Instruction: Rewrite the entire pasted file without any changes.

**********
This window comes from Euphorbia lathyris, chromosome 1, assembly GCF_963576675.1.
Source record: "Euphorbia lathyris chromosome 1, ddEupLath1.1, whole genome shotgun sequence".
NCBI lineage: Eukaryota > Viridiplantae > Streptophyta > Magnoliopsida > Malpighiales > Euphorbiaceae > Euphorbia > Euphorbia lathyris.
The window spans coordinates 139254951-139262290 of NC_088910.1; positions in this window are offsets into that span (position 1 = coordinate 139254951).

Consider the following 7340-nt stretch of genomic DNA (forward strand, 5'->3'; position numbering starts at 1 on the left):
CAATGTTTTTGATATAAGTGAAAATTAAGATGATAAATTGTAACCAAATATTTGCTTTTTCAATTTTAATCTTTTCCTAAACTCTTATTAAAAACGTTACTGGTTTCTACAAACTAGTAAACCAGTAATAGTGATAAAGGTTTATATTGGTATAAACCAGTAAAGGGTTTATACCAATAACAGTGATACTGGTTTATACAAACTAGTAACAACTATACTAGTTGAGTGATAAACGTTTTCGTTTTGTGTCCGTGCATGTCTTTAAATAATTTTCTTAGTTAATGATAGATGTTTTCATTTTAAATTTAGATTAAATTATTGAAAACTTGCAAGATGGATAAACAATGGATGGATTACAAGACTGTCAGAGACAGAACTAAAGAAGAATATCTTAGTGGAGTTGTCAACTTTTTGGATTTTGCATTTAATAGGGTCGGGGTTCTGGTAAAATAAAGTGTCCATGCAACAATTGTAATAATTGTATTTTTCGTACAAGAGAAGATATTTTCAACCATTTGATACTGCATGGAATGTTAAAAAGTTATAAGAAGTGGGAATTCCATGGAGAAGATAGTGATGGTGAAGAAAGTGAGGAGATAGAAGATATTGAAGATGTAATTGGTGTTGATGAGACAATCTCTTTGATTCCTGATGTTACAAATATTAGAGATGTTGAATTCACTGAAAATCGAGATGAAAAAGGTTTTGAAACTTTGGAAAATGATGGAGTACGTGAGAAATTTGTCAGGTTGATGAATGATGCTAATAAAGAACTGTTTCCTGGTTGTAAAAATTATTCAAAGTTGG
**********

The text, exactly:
This window comes from Euphorbia lathyris, chromosome 1, assembly GCF_963576675.1.
Source record: "Euphorbia lathyris chromosome 1, ddEupLath1.1, whole genome shotgun sequence".
NCBI lineage: Eukaryota > Viridiplantae > Streptophyta > Magnoliopsida > Malpighiales > Euphorbiaceae > Euphorbia > Euphorbia lathyris.
The window spans coordinates 139254951-139262290 of NC_088910.1; positions in this window are offsets into that span (position 1 = coordinate 139254951).

Consider the following 7340-nt stretch of genomic DNA (forward strand, 5'->3'; position numbering starts at 1 on the left):
CAATGTTTTTGATATAAGTGAAAATTAAGATGATAAATTGTAACCAAATATTTGCTTTTTCAATTTTAATCTTTTCCTAAACTCTTATTAAAAACGTTACTGGTTTCTACAAACTAGTAAACCAGTAATAGTGATAAAGGTTTATATTGGTATAAACCAGTAAAGGGTTTATACCAATAACAGTGATACTGGTTTATACAAACTAGTAACAACTATACTAGTTGAGTGATAAACGTTTTCGTTTTGTGTCCGTGCATGTCTTTAAATAATTTTCTTAGTTAATGATAGATGTTTTCATTTTAAATTTAGATTAAATTATTGAAAACTTGCAAGATGGATAAACAATGGATGGATTACAAGACTGTCAGAGACAGAACTAAAGAAGAATATCTTAGTGGAGTTGTCAACTTTTTGGATTTTGCATTTAATAGGGTCGGGGTTCTGGTAAAATAAAGTGTCCATGCAACAATTGTAATAATTGTATTTTTCGTACAAGAGAAGATATTTTCAACCATTTGATACTGCATGGAATGTTAAAAAGTTATAAGAAGTGGGAATTCCATGGAGAAGATAGTGATGGTGAAGAAAGTGAGGAGATAGAAGATATTGAAGATGTAATTGGTGTTGATGAGACAATCTCTTTGATTCCTGATGTTACAAATATTAGAGATGTTGAATTCACTGAAAATCGAGATGAAAAAGGTTTTGAAACTTTGGAAAATGATGGAGTACGTGAGAAATTTGTCAGGTTGATGAATGATGCTAATAAAGAACTGTTTCCTGGTTGTAAAAATTATTCAAAGTTGG